American Philosophical Society
Member History

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2. Biological Sciences[X]
202. Cellular and Developmental Biology[X]
1Name:  Dr. Renato Dulbecco
 Institution:  Salk Institute
 Year Elected:  1993
 Class:  2. Biological Sciences
 Subdivision:  202. Cellular and Developmental Biology
 Residency:  Resident
 Living? :   Deceased
 Birth Date:  1914
 Death Date:  February 19, 2012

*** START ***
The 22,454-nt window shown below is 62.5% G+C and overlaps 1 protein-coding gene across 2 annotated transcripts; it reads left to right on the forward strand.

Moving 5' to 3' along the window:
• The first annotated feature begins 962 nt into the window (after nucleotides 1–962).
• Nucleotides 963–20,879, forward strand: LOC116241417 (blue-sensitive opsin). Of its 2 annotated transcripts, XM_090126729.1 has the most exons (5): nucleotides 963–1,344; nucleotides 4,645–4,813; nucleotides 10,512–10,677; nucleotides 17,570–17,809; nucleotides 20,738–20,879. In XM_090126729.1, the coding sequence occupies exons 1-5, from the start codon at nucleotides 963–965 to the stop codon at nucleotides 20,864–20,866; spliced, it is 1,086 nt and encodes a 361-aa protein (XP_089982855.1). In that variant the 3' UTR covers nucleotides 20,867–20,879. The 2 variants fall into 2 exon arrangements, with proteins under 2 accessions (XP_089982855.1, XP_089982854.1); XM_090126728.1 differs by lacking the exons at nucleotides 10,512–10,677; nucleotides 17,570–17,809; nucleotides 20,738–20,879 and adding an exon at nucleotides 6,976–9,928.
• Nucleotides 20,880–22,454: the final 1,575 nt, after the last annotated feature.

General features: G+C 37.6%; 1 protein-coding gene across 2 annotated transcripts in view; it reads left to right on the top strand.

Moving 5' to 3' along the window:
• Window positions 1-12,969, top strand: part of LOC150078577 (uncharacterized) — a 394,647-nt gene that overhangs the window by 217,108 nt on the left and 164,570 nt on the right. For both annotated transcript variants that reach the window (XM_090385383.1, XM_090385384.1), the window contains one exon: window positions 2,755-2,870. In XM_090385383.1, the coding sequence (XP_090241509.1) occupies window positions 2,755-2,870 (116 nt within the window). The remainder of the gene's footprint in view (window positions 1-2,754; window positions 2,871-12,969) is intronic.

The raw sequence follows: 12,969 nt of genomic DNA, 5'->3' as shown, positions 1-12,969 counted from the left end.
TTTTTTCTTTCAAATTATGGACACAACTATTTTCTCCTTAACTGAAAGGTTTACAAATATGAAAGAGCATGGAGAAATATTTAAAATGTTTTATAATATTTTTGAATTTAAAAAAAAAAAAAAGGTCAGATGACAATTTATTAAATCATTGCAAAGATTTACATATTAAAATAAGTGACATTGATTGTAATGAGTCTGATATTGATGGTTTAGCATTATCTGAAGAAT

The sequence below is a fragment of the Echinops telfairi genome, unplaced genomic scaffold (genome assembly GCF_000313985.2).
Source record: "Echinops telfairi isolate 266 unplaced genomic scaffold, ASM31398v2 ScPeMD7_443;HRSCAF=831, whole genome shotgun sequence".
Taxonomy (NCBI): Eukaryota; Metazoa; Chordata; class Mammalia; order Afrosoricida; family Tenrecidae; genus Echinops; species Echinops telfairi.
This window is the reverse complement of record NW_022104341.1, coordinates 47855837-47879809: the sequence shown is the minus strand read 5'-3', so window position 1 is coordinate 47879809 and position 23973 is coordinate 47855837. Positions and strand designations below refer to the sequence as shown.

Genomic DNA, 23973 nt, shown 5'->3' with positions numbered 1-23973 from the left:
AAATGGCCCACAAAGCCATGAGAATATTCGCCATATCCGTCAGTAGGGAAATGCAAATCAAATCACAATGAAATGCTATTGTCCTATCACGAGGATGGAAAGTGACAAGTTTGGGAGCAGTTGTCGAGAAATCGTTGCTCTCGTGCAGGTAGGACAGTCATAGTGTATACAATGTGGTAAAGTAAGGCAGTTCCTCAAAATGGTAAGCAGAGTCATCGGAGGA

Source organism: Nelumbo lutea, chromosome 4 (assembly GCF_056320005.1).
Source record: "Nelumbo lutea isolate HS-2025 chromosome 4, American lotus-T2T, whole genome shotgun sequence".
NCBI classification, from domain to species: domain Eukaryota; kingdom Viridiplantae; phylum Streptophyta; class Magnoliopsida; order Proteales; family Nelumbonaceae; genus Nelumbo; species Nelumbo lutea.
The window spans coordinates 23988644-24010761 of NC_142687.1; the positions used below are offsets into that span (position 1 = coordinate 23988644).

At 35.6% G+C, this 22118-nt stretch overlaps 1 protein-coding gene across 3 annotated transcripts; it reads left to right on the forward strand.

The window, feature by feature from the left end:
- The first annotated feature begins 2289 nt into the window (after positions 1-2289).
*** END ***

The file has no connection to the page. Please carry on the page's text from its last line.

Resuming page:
A distinguished research professor and president emeritus of the Salk Institute, Italian-born Renato Dulbecco made fundamental contributions to understanding the uncontrolled growth of cells that occurs in cancer. He is best known for his discovery that tumor viruses cause cancer by inserting their own genes into the chromosomes of infected cells. This finding was one of the first clues to the genetic nature of cancer and led to Dr. Dulbecco being awarded a Nobel Prize in 1975. Dr. Dulbecco subsequently began studying the origins and progression of tumors of the breast, using monoclonal antibodies, tools of molecular biology that can identify cells by their chemical signatures, to characterize the tumor cells. In 1986 Dr. Dulbecco launched the idea of studying all human genes, starting the worldwide Human Genome Project. He is the author of The Design of Life (1987), a work that represents, in his words, "the exciting developments that have taken place in biology with accelerated rhythm since the '50s." The last chapter of this book, "A Life Odyssey," is a magisterial summary of the origin and history of living things over the past nearly four billion years.
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